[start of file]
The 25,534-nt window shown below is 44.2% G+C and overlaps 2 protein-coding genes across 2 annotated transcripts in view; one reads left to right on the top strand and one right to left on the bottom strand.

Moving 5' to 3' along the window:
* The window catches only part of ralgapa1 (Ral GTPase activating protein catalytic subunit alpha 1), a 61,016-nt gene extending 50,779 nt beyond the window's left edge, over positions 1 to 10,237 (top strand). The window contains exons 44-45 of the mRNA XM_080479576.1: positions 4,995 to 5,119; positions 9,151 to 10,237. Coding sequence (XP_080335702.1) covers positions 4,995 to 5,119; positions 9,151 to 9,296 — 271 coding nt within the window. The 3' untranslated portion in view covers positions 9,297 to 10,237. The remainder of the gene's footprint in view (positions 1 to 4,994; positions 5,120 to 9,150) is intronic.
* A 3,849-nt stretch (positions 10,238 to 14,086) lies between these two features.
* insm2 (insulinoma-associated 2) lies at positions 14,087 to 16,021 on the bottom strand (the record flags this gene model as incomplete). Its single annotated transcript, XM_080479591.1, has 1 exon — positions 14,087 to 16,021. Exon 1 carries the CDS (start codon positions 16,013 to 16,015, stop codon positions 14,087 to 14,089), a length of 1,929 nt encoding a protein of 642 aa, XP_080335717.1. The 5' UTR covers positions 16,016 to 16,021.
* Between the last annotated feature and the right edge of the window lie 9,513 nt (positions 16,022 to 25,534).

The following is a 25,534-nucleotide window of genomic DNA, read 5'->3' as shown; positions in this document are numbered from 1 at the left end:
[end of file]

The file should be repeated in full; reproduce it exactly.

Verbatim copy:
The 25,534-nt window shown below is 44.2% G+C and overlaps 2 protein-coding genes across 2 annotated transcripts in view; one reads left to right on the top strand and one right to left on the bottom strand.

Moving 5' to 3' along the window:
* The window catches only part of ralgapa1 (Ral GTPase activating protein catalytic subunit alpha 1), a 61,016-nt gene extending 50,779 nt beyond the window's left edge, over positions 1 to 10,237 (top strand). The window contains exons 44-45 of the mRNA XM_080479576.1: positions 4,995 to 5,119; positions 9,151 to 10,237. Coding sequence (XP_080335702.1) covers positions 4,995 to 5,119; positions 9,151 to 9,296 — 271 coding nt within the window. The 3' untranslated portion in view covers positions 9,297 to 10,237. The remainder of the gene's footprint in view (positions 1 to 4,994; positions 5,120 to 9,150) is intronic.
* A 3,849-nt stretch (positions 10,238 to 14,086) lies between these two features.
* insm2 (insulinoma-associated 2) lies at positions 14,087 to 16,021 on the bottom strand (the record flags this gene model as incomplete). Its single annotated transcript, XM_080479591.1, has 1 exon — positions 14,087 to 16,021. Exon 1 carries the CDS (start codon positions 16,013 to 16,015, stop codon positions 14,087 to 14,089), a length of 1,929 nt encoding a protein of 642 aa, XP_080335717.1. The 5' UTR covers positions 16,016 to 16,021.
* Between the last annotated feature and the right edge of the window lie 9,513 nt (positions 16,022 to 25,534).

The following is a 25,534-nucleotide window of genomic DNA, read 5'->3' as shown; positions in this document are numbered from 1 at the left end: